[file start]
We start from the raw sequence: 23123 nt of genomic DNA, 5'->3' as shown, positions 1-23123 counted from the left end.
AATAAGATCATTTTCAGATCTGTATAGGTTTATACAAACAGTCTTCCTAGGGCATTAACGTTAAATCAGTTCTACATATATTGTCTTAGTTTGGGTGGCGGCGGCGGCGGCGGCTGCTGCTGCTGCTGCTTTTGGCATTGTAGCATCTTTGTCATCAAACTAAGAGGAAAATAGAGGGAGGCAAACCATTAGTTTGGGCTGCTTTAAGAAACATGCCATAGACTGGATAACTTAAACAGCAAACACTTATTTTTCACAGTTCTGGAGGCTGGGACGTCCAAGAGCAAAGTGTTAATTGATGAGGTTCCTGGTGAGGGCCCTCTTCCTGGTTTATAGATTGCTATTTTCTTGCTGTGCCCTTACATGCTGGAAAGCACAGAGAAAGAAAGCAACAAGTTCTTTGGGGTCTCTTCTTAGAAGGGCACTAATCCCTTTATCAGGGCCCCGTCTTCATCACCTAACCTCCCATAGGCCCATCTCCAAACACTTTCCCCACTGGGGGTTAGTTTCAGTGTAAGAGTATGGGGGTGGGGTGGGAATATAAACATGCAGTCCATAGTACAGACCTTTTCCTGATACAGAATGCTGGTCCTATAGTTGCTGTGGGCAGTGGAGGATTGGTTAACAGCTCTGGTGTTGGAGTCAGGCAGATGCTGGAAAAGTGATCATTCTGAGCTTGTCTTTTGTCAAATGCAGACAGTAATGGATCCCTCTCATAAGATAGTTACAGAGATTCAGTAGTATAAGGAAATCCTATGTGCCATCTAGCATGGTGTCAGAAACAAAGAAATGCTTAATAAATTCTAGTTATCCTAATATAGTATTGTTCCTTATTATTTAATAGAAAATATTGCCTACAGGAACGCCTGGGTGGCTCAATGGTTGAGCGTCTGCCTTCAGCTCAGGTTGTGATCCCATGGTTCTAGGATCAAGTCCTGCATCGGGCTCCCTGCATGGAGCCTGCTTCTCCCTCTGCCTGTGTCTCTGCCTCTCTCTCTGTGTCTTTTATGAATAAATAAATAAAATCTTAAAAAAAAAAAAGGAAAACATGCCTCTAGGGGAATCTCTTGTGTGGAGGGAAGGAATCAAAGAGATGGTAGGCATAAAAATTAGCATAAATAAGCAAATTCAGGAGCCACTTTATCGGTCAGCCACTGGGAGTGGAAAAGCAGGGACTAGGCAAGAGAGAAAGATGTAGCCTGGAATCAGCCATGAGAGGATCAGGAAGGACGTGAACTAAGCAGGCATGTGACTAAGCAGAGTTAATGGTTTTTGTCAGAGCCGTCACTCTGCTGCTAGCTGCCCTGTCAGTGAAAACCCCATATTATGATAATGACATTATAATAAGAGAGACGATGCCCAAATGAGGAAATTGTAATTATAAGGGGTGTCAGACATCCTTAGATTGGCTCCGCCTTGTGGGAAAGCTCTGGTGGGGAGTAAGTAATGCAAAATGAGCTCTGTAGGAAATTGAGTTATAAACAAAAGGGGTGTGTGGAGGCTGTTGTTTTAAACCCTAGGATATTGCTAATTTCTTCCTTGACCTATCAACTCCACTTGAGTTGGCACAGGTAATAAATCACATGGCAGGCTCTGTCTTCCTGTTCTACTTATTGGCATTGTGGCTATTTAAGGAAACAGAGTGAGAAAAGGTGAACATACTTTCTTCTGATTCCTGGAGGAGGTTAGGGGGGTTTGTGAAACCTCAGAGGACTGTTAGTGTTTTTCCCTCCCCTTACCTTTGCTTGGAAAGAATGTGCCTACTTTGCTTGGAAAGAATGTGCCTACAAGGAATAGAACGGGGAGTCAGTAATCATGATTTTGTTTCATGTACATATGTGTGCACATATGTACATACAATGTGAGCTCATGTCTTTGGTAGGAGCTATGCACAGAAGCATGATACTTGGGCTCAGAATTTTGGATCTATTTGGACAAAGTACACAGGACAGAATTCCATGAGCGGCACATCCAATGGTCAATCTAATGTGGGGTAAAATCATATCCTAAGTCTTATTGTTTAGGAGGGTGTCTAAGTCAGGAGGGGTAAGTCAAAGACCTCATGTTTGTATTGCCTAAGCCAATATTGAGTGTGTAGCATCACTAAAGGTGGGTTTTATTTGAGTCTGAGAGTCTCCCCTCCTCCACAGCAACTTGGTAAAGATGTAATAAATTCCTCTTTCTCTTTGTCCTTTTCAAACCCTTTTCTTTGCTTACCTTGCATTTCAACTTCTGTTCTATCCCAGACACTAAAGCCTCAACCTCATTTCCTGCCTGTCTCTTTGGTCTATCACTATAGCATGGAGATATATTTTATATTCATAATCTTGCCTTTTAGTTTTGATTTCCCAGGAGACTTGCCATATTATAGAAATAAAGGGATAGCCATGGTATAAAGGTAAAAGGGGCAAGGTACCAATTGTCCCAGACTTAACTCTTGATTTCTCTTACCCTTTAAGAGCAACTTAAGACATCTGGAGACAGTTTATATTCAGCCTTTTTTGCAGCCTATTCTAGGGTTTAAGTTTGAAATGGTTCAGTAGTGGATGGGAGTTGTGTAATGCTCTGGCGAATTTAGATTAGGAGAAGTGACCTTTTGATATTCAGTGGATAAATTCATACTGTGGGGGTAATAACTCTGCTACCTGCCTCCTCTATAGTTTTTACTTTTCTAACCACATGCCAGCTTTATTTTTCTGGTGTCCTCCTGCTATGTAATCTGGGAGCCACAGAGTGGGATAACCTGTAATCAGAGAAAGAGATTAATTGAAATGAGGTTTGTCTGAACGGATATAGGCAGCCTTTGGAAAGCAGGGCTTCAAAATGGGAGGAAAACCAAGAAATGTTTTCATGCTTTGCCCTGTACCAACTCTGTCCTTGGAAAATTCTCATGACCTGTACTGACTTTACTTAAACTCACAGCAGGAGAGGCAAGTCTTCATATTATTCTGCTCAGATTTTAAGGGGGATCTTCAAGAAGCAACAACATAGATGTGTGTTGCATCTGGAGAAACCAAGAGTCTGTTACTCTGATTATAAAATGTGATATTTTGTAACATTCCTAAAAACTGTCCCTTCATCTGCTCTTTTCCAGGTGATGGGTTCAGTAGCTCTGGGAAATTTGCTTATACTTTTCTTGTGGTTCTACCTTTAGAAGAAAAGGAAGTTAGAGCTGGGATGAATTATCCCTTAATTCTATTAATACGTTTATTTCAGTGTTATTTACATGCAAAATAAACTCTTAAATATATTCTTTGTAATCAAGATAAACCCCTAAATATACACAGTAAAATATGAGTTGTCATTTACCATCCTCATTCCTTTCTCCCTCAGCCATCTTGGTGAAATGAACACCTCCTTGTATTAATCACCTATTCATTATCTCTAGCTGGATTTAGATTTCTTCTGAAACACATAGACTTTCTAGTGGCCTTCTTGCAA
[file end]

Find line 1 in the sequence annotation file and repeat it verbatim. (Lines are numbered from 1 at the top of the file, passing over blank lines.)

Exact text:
We start from the raw sequence: 23123 nt of genomic DNA, 5'->3' as shown, positions 1-23123 counted from the left end.